However, at a time when ‘going green’ is important to businesses, it may be worth looking into offering your clients some environmentally friendly choices. Consider bringing in a range of recycled papers, or using chemical-free printing plates, energy efficient presses, or even solar power! And don’t forget — it’s not just about your processes; it’s about your environment, too. Do you recycle your off-cuts? Do you use vegetable-based glues and inks? Is your general office waste sorted into individual recycling bins?
8. How Can I Deliver My Artwork?
If a client asks you how they can deliver their artwork for printing, don’t stumble over the answer. This can appear unprofessional and give the impression that you don’t know what you’re doing. It’s essential that you’re prepared with the right information, at the right time. There are a few aspects to think about here. Not only will you need to know the different ways that your client can send their artwork over to you — do you require a PDF? Do you offer a digital delivery option — but a few tips can also help.
To improve the client experience and minimize downtime, be sure to inform your client of ways in which they can tweak their artwork so that it’s in the right form for printing when it gets to you. If their artwork runs right to the edge, for example, do you require a standard 3mm for bleed? If digital, is the artwork set up as CMYK, rather than RGB? Are image resolutions around 300dpi for best effect? While you are able to prepare artwork for printing, your client may prefer to do this themselves to save time.
9. How Quickly Can You Get The Job Done?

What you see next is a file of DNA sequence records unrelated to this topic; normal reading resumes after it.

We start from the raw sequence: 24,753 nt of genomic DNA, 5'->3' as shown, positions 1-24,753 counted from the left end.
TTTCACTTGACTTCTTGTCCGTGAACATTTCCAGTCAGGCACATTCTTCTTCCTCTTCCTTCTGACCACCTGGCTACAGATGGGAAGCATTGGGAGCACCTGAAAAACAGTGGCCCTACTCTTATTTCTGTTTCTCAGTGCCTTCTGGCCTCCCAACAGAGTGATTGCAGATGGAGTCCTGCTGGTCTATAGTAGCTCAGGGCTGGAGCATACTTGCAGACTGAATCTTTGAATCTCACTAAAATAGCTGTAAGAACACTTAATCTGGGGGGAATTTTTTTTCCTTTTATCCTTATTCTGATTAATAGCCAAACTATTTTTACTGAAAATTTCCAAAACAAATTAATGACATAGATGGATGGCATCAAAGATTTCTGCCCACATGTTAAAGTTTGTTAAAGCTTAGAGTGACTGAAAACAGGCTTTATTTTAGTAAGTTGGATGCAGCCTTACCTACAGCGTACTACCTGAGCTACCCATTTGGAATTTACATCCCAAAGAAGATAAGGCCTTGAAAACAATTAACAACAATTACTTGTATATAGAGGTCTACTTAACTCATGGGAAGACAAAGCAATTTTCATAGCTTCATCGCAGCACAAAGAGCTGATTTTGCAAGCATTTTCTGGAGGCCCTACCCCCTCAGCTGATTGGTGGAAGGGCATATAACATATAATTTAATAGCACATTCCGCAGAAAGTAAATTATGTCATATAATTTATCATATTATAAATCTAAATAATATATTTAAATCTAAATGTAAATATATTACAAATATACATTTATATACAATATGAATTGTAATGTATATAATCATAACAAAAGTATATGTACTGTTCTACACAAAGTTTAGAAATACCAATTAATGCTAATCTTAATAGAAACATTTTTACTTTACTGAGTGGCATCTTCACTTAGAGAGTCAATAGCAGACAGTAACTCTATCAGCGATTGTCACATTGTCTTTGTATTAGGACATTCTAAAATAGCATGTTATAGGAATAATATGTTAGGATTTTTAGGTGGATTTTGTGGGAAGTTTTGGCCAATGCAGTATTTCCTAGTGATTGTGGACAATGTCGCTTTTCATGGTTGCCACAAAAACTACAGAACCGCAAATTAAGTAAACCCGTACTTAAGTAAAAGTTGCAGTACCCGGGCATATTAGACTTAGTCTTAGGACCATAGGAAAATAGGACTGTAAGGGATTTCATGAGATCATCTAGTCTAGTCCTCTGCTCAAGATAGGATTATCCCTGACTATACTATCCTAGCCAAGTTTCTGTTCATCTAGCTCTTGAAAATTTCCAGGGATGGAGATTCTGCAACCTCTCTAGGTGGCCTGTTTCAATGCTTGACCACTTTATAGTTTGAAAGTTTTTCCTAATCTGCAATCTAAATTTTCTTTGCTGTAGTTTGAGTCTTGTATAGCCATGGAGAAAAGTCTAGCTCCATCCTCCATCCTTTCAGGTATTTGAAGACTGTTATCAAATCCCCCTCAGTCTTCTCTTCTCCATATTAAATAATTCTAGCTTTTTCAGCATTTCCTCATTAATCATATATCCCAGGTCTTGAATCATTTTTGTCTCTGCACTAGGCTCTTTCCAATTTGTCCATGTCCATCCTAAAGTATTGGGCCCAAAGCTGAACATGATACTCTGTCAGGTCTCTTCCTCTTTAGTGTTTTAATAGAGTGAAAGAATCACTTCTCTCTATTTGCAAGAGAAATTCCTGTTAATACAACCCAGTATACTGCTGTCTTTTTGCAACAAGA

In most cases, your client will be looking for a speedy service, but once again it is essential that you do not overpromise and underdeliver. Be transparent about your current workload, about how long standard print jobs take for your individual business, and take the time to explain how different needs can increase — or decrease — estimated print time. Be sure to provide your client with an accurate timescale, as well as being prepared to offer alternative services which may be faster options.
There are many aspects that can affect how long it takes to complete a print job. However, your client may not fully understand this so be prepared to explain the average time for different services. Pre-press typesetting and edits, as discussed above, can add time onto the job, for example, the need to manufacture printing plates adds extra time, while projects that need to be trimmed, bound, or folded can increase the amount of time that a job will spend in the finishing department. Be open and honest.
10. How Can We Keep in Touch?
B2B communication is essential. Clients value communication, and you may be asked about how your business will keep in touch and provide job updates during the project. While half of all clients expect businesses to be available 24/7, be sure to be honest with your client and explain how and when they will be able to get in touch, as well as providing a rough schedule of when they can expect to hear from you as each stage of the job progresses; this can include proofs, and other important milestones.
It is worth preparing a small document that you can provide to your client which contains your contact details and available hours. If you are willing to be contacted outside of standard business hours, be sure to include options for this, such as social media handles, instant message details, or other forms of communication. It is certainly worth offering at least 2 different ways for a client to get in touch, such as phone, IM, social media, or email, to give your clients a choice over how they choose to communicate.